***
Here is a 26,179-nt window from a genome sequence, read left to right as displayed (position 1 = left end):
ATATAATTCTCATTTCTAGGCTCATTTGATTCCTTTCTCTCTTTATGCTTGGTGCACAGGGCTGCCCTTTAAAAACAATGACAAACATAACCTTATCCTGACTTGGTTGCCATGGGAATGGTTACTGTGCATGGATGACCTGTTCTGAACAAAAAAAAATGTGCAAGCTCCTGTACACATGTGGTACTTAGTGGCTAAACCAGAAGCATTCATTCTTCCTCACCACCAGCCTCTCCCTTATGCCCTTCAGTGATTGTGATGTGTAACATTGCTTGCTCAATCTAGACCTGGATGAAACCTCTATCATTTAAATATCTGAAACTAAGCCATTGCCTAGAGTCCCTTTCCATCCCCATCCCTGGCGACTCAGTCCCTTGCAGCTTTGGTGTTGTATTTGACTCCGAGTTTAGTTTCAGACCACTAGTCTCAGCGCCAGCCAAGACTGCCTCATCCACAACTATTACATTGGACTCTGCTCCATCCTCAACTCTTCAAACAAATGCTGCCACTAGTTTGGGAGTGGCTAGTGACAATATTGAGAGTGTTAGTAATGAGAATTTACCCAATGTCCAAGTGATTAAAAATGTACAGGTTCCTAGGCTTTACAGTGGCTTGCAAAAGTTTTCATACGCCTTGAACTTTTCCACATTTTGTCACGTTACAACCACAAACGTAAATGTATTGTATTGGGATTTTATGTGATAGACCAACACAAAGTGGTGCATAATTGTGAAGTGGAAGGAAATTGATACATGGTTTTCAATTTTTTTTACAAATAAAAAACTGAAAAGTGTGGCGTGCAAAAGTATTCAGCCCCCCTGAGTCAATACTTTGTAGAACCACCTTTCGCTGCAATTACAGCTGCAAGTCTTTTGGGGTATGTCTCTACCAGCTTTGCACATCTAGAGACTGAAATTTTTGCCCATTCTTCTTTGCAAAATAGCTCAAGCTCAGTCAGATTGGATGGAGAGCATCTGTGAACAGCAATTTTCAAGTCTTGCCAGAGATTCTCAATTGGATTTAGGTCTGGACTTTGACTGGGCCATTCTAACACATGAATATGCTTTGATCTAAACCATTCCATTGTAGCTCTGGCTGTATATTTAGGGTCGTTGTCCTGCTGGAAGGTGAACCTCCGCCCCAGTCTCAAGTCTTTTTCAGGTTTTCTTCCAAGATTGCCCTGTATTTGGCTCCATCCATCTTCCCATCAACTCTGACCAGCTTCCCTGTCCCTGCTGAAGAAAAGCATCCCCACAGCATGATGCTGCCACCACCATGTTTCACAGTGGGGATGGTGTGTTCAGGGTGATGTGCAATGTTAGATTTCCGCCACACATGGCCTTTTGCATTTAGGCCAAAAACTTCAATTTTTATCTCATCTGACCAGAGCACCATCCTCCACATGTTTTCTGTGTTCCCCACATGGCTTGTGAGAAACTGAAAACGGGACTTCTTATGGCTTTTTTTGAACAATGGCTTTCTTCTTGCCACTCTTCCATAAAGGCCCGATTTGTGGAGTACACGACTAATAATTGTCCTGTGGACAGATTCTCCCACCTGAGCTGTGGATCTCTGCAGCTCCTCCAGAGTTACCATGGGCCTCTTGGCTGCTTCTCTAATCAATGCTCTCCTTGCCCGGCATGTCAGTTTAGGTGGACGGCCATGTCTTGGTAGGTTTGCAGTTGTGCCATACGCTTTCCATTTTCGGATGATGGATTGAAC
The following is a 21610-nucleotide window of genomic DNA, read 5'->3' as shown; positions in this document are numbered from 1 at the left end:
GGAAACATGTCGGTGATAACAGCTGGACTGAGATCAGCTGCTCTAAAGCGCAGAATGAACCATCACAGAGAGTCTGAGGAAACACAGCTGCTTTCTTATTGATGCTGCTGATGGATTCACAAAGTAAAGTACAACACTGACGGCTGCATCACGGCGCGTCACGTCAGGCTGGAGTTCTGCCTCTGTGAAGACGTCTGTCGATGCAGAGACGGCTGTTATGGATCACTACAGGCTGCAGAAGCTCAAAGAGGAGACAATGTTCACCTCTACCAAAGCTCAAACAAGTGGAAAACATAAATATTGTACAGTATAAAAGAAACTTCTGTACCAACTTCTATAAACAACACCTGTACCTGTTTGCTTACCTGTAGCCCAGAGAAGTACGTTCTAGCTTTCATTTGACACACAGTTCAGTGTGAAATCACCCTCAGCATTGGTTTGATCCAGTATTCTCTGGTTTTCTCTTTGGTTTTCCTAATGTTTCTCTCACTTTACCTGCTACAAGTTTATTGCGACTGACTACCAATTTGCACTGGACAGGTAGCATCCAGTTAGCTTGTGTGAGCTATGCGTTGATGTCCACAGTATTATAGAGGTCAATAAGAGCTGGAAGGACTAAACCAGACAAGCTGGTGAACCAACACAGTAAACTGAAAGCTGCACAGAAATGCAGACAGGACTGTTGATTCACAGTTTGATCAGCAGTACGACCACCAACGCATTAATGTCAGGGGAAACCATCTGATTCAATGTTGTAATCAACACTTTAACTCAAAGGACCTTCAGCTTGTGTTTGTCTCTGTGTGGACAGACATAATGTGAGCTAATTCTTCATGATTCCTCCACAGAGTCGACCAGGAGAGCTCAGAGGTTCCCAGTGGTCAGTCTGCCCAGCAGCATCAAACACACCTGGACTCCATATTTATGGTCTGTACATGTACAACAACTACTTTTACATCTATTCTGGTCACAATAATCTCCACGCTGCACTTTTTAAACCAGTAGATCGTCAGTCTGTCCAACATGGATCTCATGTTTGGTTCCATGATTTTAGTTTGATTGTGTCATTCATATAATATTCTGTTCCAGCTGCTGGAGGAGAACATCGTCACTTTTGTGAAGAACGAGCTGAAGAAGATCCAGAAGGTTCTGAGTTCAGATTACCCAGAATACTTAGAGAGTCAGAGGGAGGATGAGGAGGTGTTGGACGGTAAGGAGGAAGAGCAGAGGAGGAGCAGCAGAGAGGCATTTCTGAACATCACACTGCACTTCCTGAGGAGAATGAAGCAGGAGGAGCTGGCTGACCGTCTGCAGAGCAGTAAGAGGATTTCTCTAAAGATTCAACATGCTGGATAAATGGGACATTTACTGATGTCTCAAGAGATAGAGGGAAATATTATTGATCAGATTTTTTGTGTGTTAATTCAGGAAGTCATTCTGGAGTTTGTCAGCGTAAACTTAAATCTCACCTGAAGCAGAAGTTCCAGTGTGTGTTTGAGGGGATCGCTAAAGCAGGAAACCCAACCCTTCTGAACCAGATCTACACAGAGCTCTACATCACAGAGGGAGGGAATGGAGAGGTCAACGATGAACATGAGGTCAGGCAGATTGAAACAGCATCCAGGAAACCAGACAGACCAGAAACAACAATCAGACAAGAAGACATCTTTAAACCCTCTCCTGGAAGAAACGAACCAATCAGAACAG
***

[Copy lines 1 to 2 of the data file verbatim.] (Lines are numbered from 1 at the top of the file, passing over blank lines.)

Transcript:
Here is a 26,179-nt window from a genome sequence, read left to right as displayed (position 1 = left end):
ATATAATTCTCATTTCTAGGCTCATTTGATTCCTTTCTCTCTTTATGCTTGGTGCACAGGGCTGCCCTTTAAAAACAATGACAAACATAACCTTATCCTGACTTGGTTGCCATGGGAATGGTTACTGTGCATGGATGACCTGTTCTGAACAAAAAAAAATGTGCAAGCTCCTGTACACATGTGGTACTTAGTGGCTAAACCAGAAGCATTCATTCTTCCTCACCACCAGCCTCTCCCTTATGCCCTTCAGTGATTGTGATGTGTAACATTGCTTGCTCAATCTAGACCTGGATGAAACCTCTATCATTTAAATATCTGAAACTAAGCCATTGCCTAGAGTCCCTTTCCATCCCCATCCCTGGCGACTCAGTCCCTTGCAGCTTTGGTGTTGTATTTGACTCCGAGTTTAGTTTCAGACCACTAGTCTCAGCGCCAGCCAAGACTGCCTCATCCACAACTATTACATTGGACTCTGCTCCATCCTCAACTCTTCAAACAAATGCTGCCACTAGTTTGGGAGTGGCTAGTGACAATATTGAGAGTGTTAGTAATGAGAATTTACCCAATGTCCAAGTGATTAAAAATGTACAGGTTCCTAGGCTTTACAGTGGCTTGCAAAAGTTTTCATACGCCTTGAACTTTTCCACATTTTGTCACGTTACAACCACAAACGTAAATGTATTGTATTGGGATTTTATGTGATAGACCAACACAAAGTGGTGCATAATTGTGAAGTGGAAGGAAATTGATACATGGTTTTCAATTTTTTTTACAAATAAAAAACTGAAAAGTGTGGCGTGCAAAAGTATTCAGCCCCCCTGAGTCAATACTTTGTAGAACCACCTTTCGCTGCAATTACAGCTGCAAGTCTTTTGGGGTATGTCTCTACCAGCTTTGCACATCTAGAGACTGAAATTTTTGCCCATTCTTCTTTGCAAAATAGCTCAAGCTCAGTCAGATTGGATGGAGAGCATCTGTGAACAGCAATTTTCAAGTCTTGCCAGAGATTCTCAATTGGATTTAGGTCTGGACTTTGACTGGGCCATTCTAACACATGAATATGCTTTGATCTAAACCATTCCATTGTAGCTCTGGCTGTATATTTAGGGTCGTTGTCCTGCTGGAAGGTGAACCTCCGCCCCAGTCTCAAGTCTTTTTCAGGTTTTCTTCCAAGATTGCCCTGTATTTGGCTCCATCCATCTTCCCATCAACTCTGACCAGCTTCCCTGTCCCTGCTGAAGAAAAGCATCCCCACAGCATGATGCTGCCACCACCATGTTTCACAGTGGGGATGGTGTGTTCAGGGTGATGTGCAATGTTAGATTTCCGCCACACATGGCCTTTTGCATTTAGGCCAAAAACTTCAATTTTTATCTCATCTGACCAGAGCACCATCCTCCACATGTTTTCTGTGTTCCCCACATGGCTTGTGAGAAACTGAAAACGGGACTTCTTATGGCTTTTTTTGAACAATGGCTTTCTTCTTGCCACTCTTCCATAAAGGCCCGATTTGTGGAGTACACGACTAATAATTGTCCTGTGGACAGATTCTCCCACCTGAGCTGTGGATCTCTGCAGCTCCTCCAGAGTTACCATGGGCCTCTTGGCTGCTTCTCTAATCAATGCTCTCCTTGCCCGGCATGTCAGTTTAGGTGGACGGCCATGTCTTGGTAGGTTTGCAGTTGTGCCATACGCTTTCCATTTTCGGATGATGGATTGAAC